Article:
Free workshops coming to Upper Valley and Montpelier!
November 15, 2017
6:00–8:00pm at Kilton Library
West Lebanon NH
More and more landowners are making their land available for farming as many NH and VT farmers are looking to rent farmland of all types and sizes. Making land available for farming is one of the most important contributions landowners can make to their community. Leasing land to a farmer helps secure a future for farming in the region, while creating economic opportunity and promoting food security.
This workshop series will help landowners consider this possibility and offer practical resources to take next steps. Landowners will learn how to assess their land and infrastructure, find a compatible farmer, consider liability and tax issues, and craft a lease agreement. Landowners who already make their land available but want to improve the arrangement with their farmer-tenant can also benefit.
By increasing the availability of farmland, non-farming landowners directly contribute to getting more farmers on land, increasing production, and preserving working landscapes. Across New England farm area has declined, from a peak in the mid to late 19th century, and has largely regrown as forest and currently supports expansive forests across over 80 percent of its land base and farmland. More recently, farmland has been replaced by housing and commercial development. (U.S. Agricultural Census, and Wildlands and Woodlands, Farmlands and Communities: Broadening the Vision for New England)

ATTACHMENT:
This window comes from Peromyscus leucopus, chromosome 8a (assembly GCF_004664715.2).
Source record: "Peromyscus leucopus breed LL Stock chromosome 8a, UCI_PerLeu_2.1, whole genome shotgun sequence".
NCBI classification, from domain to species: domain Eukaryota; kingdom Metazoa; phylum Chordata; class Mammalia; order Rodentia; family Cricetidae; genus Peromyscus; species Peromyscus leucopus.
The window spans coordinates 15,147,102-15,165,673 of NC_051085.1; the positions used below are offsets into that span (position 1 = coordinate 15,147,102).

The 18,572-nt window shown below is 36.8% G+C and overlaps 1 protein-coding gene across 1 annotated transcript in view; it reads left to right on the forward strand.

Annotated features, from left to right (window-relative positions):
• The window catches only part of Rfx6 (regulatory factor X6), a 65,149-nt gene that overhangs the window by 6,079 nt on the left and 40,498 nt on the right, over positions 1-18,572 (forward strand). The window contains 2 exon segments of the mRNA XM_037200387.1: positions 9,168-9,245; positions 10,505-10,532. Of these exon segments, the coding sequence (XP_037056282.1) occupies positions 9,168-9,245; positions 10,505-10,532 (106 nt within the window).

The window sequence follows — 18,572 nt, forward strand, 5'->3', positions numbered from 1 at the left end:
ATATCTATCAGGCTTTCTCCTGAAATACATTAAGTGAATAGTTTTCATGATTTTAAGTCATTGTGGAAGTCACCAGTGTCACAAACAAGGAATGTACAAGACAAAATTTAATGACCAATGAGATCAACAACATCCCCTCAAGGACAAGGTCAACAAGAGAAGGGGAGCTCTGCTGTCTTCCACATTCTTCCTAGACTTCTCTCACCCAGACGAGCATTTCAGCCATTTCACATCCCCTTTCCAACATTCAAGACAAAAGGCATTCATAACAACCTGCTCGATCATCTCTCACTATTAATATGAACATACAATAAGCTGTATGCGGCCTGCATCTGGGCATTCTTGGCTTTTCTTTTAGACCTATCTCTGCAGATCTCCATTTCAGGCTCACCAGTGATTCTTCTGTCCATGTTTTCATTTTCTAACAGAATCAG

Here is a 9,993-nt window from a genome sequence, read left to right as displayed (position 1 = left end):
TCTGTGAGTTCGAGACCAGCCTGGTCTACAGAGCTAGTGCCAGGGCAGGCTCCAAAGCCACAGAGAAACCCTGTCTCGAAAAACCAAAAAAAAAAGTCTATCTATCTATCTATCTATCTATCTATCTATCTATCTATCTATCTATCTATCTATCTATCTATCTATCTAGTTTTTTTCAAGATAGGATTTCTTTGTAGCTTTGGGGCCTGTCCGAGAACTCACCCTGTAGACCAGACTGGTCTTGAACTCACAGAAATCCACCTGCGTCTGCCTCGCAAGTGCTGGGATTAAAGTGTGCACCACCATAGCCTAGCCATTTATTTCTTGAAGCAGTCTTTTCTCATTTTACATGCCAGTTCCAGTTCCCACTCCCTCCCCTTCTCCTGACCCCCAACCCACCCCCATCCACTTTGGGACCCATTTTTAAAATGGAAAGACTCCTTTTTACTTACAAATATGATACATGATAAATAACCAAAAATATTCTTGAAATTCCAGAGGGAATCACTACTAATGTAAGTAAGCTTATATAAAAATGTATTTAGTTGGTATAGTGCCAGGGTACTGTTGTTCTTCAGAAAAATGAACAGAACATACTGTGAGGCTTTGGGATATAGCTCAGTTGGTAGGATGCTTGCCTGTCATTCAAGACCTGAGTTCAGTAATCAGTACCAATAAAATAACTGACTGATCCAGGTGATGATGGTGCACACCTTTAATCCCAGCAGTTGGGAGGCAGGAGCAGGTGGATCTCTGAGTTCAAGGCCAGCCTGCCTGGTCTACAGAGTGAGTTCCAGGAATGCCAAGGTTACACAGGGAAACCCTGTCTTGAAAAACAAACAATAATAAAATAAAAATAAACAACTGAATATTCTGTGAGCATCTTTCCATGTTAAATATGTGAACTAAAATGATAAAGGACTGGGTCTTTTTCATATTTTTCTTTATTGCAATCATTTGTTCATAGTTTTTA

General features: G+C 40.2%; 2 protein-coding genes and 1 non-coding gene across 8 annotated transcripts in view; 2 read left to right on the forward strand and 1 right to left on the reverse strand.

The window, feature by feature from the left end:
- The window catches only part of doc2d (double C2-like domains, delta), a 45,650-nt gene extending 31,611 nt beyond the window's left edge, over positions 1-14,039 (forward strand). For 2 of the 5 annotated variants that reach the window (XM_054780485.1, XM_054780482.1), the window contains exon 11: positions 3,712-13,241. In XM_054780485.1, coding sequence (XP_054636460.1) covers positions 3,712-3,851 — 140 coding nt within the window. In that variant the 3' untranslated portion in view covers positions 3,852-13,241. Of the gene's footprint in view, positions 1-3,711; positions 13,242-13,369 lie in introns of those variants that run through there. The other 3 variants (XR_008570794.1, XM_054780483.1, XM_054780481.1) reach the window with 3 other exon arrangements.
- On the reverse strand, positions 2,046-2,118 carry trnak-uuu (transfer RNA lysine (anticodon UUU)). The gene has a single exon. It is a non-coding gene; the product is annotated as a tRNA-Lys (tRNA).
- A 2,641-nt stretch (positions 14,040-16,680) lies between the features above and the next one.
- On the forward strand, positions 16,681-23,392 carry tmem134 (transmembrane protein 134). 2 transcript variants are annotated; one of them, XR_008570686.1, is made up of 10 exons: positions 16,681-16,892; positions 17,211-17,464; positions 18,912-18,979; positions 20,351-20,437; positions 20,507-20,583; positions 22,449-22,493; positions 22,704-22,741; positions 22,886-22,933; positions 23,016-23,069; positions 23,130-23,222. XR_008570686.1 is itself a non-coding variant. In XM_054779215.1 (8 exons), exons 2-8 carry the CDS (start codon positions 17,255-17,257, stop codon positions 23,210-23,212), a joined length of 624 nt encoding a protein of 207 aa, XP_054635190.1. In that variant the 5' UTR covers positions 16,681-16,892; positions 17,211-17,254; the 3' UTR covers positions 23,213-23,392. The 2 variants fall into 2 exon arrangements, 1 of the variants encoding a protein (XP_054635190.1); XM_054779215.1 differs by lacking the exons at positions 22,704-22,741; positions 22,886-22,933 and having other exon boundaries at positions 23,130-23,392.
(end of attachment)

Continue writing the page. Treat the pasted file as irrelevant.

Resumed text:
Our region’s support for farming recognizes that farmers are the backbone of the healthy, resilient, sustainable food and farming system that we all seek. And, secure, long-term access to affordable and productive farmland on equitable terms is key to farming success across New England,” says Jim Hafner, Executive Director for Land For Good. “Leasing and other land use arrangements offer win-win solutions for farmers and landowners – and are important tenure arrangements for beginning and established farmers alike.”
Land For Good has helped educate, advise and support thousands of non-farming landowners. They work with farm service providers, conservation organizations and communities to support landowners, increase farmland availability and foster good landowner-farmer agreements. In collaboration with researchers and policy makers, they advance policies and innovative working models that will increase farmland availability and foster equity and land stewardship. Local groups and professionals at the workshop will include: Vital Communities, Vermont Land Trust, Upper Valley Land Trust, Intervale Center, and Land For Good. For more info or to register, call Land For Good at 603-357-1600 or go to landforgood.org/rsvp.
Workshop series is provided with support from The John Merck Fund and the USDA/ NIFA Beginning Farmer and Rancher Development Program.
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